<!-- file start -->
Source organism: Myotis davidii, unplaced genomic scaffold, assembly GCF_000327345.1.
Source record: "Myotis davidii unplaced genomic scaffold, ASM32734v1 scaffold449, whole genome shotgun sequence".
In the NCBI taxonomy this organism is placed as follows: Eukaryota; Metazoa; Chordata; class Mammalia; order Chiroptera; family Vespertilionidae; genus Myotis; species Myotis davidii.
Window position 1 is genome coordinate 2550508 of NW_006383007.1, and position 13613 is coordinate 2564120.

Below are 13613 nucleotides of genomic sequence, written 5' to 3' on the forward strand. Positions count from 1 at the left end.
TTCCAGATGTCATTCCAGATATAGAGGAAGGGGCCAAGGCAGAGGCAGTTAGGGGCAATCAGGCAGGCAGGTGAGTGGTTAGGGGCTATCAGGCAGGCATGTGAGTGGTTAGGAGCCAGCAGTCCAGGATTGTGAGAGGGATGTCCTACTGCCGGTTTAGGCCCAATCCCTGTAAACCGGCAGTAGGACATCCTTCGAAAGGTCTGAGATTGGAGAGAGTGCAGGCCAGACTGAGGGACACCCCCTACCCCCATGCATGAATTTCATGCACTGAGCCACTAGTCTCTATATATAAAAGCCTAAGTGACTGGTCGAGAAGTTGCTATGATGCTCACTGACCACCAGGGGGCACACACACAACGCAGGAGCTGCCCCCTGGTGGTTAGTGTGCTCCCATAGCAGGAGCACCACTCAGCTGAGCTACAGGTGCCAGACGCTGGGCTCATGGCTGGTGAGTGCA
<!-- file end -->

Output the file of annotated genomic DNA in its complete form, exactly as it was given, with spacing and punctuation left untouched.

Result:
Source organism: Myotis davidii, unplaced genomic scaffold, assembly GCF_000327345.1.
Source record: "Myotis davidii unplaced genomic scaffold, ASM32734v1 scaffold449, whole genome shotgun sequence".
In the NCBI taxonomy this organism is placed as follows: Eukaryota; Metazoa; Chordata; class Mammalia; order Chiroptera; family Vespertilionidae; genus Myotis; species Myotis davidii.
Window position 1 is genome coordinate 2550508 of NW_006383007.1, and position 13613 is coordinate 2564120.

Below are 13613 nucleotides of genomic sequence, written 5' to 3' on the forward strand. Positions count from 1 at the left end.
TTCCAGATGTCATTCCAGATATAGAGGAAGGGGCCAAGGCAGAGGCAGTTAGGGGCAATCAGGCAGGCAGGTGAGTGGTTAGGGGCTATCAGGCAGGCATGTGAGTGGTTAGGAGCCAGCAGTCCAGGATTGTGAGAGGGATGTCCTACTGCCGGTTTAGGCCCAATCCCTGTAAACCGGCAGTAGGACATCCTTCGAAAGGTCTGAGATTGGAGAGAGTGCAGGCCAGACTGAGGGACACCCCCTACCCCCATGCATGAATTTCATGCACTGAGCCACTAGTCTCTATATATAAAAGCCTAAGTGACTGGTCGAGAAGTTGCTATGATGCTCACTGACCACCAGGGGGCACACACACAACGCAGGAGCTGCCCCCTGGTGGTTAGTGTGCTCCCATAGCAGGAGCACCACTCAGCTGAGCTACAGGTGCCAGACGCTGGGCTCATGGCTGGTGAGTGCA